As the U.S. Senate focuses this week on the issue of illegal immigration, Mexico has launched a campaign to convince Americans that it will do more to stop the flow of undocumented workers into the U.S. and prevent violence along the border.

U.S. officials have praised the Mexican overtures, which include the adoption and publishing of a new immigration policy that calls for creation of economic and housing programs that would lure Mexican workers back home and an accord to better cooperate with U.S. officials on quickly responding to border crime.

While skeptics note that some of the promises clash with Mexico's long-held positions and actions, U.S. and Mexican officials say the moves reflect a rare public commitment by Mexican authorities to accept responsibility for the root causes of illegal immigration and take steps to prevent it.

"What we have accepted nationally is that we have responsibilities," said Silvia Hernandez, a Mexican senator and the chief author of the new written immigration policy. "Do we have homework to do? Yes. Do we have to revise our laws? Yes."

The Mexican government is working toward the same goal as the Bush administration: a guest-worker program that would regulate the undocumented immigrants already in the U.S. and the half-million Mexicans who cross the border illegally each year. The Senate Judiciary Committee is scheduled to vote Monday whether to approve such a bill and send it to the full Senate.

Many congressional Republicans instead favor legislation approved in the House in December that focuses only on tougher border enforcement. That legislation would extend border fences, speed deportations, make illegal immigration a felony and crack down on those who employ illegal immigrants and assist them.

Bush, Fox to meet

The immigration topic will be front and center when President Bush and President Vicente Fox meet in a three-way summit Thursday and Friday in Cancun, Mexico, with Canadian Prime Minister Stephen Harper.

Fox has made easier immigration for Mexican workers one of his primary goals before leaving office this year, and the two presidents are likely to try to show a united front in support of the guest-worker idea.

But Bush administration officials say they have made it clear that Mexico needs to show it is doing more to address the border and immigration problems.

"We've talked a lot about that," a senior Bush administration official said. "What the American people will be listening for . . . is measures to enhance protection of the border. We are looking for some concrete steps . . . that our partners in the hemisphere take the situation seriously."

One step was announced this month, when U.S. Homeland Security Secretary Michael Chertoff and Mexican Interior Minister Carlos Abascal met in Texas to announce a plan to jointly respond to border crime. The plan calls for immediate communication and response, "bilateral coordination of investigations" and "appropriate patrolling of the border region."

Chertoff praised Mexico for its increased cooperation in recent years in law-enforcement matters.

Tony Garza, the U.S. ambassador to Mexico, said the new accord "will enable us to focus on the criminals we really need to worry about, while ensuring that the flow of legitimate tourism and commerce between our two countries can continue to grow."

Garza's praise for Mexico's efforts contrasts with his criticism of the government several months ago, when he questioned its commitment to battling border violence. Authorities are still concerned about a murderous turf war between drug gangs in Nuevo Laredo, Mexico, as well as incidents such as a January incursion into the U.S. by drug traffickers in uniforms that some claimed belong to the Mexican army.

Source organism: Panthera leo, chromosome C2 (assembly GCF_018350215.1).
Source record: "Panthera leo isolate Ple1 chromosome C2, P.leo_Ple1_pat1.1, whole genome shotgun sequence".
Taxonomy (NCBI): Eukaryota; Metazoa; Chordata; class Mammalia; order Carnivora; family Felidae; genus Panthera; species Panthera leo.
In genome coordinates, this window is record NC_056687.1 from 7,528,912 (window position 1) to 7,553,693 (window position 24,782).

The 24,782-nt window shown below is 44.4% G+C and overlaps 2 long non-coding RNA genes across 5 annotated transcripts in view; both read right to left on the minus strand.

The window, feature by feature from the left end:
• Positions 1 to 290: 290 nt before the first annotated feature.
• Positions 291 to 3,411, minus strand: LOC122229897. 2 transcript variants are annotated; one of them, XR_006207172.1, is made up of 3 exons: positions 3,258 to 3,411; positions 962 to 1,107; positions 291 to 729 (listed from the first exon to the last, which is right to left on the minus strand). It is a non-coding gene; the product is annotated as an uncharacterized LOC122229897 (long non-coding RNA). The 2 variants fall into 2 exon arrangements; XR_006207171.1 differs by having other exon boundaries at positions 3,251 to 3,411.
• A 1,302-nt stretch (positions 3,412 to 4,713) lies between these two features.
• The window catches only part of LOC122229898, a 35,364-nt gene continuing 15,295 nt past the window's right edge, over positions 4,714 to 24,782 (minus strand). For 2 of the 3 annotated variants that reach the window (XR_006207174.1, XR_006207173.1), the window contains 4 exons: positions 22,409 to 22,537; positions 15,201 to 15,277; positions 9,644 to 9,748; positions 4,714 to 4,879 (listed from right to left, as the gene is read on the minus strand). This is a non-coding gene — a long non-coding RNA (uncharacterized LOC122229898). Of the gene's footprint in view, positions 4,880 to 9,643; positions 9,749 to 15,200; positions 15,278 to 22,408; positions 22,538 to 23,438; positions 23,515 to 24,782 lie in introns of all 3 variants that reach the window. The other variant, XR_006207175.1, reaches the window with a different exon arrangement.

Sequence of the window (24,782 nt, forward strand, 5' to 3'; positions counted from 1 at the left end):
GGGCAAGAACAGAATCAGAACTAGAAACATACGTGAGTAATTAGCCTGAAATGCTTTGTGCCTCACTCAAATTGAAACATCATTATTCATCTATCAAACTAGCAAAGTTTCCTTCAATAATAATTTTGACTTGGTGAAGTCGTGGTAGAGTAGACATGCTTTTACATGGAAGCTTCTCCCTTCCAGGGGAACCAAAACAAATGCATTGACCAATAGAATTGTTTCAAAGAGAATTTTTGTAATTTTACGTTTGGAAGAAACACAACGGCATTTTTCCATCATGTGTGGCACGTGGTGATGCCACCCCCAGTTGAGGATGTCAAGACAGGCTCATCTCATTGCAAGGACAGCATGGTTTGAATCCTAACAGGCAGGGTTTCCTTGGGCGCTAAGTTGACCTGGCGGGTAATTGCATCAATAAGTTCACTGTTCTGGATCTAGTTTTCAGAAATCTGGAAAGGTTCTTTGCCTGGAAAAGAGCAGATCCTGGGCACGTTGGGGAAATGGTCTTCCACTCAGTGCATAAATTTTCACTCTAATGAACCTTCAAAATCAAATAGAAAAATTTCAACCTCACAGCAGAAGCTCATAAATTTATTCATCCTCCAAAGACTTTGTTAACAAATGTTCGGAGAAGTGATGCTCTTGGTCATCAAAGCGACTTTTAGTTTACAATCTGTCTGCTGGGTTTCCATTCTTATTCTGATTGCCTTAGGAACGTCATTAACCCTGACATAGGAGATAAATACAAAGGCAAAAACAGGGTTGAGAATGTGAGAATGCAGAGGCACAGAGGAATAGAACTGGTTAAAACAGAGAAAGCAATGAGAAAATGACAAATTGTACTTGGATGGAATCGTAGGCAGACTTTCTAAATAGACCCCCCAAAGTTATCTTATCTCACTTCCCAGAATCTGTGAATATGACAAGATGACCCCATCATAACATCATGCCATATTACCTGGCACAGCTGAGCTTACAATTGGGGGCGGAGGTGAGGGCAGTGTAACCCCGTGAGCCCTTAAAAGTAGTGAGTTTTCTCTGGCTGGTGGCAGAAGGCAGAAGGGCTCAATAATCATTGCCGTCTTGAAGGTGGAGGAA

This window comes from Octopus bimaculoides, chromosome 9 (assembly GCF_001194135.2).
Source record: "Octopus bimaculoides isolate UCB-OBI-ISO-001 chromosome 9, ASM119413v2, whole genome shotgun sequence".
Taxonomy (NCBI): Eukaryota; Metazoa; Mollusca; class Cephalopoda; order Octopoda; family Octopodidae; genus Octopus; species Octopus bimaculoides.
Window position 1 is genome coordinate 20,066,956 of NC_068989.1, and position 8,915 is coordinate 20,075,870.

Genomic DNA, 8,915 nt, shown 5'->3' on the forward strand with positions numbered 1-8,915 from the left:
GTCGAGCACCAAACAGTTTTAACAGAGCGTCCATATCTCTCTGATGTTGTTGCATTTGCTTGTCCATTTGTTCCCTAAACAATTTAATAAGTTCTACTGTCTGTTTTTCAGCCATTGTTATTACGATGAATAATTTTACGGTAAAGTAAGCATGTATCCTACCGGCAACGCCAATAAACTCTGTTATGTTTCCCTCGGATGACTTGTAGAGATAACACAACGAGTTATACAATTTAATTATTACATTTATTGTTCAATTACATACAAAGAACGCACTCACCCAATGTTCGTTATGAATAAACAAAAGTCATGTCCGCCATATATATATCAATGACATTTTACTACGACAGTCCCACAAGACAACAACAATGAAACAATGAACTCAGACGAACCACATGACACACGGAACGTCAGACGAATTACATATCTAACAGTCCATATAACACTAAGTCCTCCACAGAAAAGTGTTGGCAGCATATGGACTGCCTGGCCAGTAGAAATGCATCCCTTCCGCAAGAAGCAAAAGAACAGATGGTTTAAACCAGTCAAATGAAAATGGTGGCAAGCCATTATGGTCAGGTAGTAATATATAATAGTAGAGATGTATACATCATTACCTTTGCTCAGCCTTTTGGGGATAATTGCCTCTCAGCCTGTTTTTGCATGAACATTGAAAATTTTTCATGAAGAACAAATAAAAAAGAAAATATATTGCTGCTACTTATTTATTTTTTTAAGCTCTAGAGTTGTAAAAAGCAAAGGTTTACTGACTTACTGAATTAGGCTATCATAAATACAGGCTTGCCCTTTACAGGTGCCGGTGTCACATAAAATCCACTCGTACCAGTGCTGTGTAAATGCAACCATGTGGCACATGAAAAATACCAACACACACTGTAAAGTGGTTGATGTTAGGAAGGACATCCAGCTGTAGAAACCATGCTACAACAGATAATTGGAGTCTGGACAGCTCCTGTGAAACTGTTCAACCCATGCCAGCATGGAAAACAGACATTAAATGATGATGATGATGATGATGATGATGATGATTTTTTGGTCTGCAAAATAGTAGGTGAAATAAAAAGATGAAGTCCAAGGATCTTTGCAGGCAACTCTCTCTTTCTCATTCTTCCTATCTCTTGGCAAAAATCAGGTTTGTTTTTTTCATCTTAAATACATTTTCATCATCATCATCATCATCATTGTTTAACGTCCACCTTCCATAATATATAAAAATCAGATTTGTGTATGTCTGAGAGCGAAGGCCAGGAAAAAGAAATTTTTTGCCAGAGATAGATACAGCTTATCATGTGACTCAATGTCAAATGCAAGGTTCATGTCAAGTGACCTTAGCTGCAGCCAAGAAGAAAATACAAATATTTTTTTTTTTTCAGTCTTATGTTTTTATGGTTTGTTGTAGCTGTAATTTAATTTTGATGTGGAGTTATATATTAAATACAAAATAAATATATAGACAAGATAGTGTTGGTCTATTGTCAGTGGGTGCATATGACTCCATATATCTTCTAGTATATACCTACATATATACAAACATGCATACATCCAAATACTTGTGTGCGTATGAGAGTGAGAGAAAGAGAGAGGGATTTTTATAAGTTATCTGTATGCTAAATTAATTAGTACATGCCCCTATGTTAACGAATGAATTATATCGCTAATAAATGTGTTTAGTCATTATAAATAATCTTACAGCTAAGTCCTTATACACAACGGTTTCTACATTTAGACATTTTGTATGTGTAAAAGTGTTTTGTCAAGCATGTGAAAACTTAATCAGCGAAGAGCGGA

The Bush administration also has pressured Mexico to control the flow of illegal Central American immigrants, tens of thousands of whom pass through Mexico on their way to the U.S.

`Legal channels' for entry

The new Mexican immigration document, approved by Congress in February, says Mexico "should be responsible for guaranteeing that each person who decides to leave does so following legal channels" and that "it is necessary to create economic and social development that, among other positive effects, will encourage people to stay in Mexico." It also says that the success of a temporary-worker program depends on "development of incentives that encourage migrants to return to our country."

It proposes tax breaks for building houses back home in Mexico, "a bilateral medical insurance system to cover migrants and their relatives" and a program allowing Mexican workers in the U.S. to receive their pensions in Mexico.

The document was praised as groundbreaking by U.S. legislators who met with their Mexican counterparts in Mexico earlier this month.

"The document represents the first public acknowledgment that Mexico must accept responsibility for solving the immigration problem," Sen. John Cornyn (R-Texas) and Rep. Jim Kolbe (R-Ariz.) wrote to their colleagues in Congress.

If and how Mexico translates the promises into deeds is uncertain, as is whether the Senate will pay heed. The document says Mexico "does not promote undocumented migration," but Fox regularly praises the immigrants as "heroes," and the country relies on money sent home by the immigrants, now estimated at $20 billion a year.

"Countries shouldn't be proud that their people migrate. They have to do things to create work," said Hernandez, the senator. "But there's another reason: The economy of the U.S. is the most powerful economy in the world. And even if [our economy] grew at 8 percent a year, the Americans would still need our workforce."

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